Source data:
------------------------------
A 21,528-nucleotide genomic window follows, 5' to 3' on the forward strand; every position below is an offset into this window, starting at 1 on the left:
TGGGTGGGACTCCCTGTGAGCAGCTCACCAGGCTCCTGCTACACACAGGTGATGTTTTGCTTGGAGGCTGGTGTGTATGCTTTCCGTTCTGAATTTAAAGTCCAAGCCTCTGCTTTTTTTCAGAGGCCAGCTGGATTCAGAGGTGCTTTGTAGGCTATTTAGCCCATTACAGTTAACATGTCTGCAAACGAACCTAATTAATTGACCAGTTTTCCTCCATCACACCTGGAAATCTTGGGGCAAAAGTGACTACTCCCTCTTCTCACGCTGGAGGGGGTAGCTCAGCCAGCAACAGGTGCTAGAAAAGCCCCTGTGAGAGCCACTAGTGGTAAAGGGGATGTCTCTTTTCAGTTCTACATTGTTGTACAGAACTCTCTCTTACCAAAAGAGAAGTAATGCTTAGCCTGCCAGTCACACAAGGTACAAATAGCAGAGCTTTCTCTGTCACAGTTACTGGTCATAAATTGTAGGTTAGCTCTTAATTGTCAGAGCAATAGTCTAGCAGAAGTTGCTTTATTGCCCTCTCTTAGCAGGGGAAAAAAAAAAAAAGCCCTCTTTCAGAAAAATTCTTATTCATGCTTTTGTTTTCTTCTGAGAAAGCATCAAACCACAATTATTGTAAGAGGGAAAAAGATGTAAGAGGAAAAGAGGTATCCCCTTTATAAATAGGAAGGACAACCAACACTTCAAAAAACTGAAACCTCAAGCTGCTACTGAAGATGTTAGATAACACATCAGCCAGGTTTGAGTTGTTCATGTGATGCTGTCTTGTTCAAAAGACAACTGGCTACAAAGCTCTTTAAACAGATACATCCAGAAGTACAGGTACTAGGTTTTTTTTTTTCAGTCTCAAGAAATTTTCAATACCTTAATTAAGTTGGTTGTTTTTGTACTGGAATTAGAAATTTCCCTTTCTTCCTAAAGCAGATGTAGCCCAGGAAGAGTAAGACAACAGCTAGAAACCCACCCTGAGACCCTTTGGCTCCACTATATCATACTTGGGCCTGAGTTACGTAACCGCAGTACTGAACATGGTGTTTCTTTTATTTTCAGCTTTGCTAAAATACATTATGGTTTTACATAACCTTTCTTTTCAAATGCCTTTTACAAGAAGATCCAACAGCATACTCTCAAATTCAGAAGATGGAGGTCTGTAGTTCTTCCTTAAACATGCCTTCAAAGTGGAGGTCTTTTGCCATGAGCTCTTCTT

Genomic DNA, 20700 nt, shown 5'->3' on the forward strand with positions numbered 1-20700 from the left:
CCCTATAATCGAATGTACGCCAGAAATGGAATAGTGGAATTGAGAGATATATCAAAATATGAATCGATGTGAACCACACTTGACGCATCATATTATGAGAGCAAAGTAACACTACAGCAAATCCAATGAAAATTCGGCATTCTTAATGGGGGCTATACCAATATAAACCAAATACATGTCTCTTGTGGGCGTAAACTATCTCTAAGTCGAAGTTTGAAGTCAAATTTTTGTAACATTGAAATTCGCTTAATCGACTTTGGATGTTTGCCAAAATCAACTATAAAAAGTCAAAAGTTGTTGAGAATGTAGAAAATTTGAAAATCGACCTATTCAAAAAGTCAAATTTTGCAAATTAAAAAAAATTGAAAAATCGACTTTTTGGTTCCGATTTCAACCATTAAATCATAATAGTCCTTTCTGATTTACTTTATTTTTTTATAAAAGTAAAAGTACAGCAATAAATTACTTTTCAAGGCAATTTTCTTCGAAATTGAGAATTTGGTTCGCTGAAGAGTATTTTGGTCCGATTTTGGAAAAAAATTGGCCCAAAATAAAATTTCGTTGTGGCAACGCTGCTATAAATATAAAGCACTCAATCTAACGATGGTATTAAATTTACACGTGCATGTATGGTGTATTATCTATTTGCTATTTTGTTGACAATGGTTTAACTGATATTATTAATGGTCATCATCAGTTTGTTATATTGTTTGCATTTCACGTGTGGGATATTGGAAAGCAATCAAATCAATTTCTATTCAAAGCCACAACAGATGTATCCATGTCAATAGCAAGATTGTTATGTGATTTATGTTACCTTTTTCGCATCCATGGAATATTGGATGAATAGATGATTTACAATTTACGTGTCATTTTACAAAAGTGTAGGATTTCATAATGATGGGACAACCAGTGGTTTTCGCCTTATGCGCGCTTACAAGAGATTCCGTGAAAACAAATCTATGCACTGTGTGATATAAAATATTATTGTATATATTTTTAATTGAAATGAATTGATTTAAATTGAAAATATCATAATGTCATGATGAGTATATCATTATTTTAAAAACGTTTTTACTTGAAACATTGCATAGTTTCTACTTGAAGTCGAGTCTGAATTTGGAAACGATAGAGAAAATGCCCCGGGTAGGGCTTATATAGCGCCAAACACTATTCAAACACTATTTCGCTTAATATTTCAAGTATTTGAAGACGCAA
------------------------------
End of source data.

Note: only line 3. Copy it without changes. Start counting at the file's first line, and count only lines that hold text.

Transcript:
Genomic DNA, 20700 nt, shown 5'->3' on the forward strand with positions numbered 1-20700 from the left: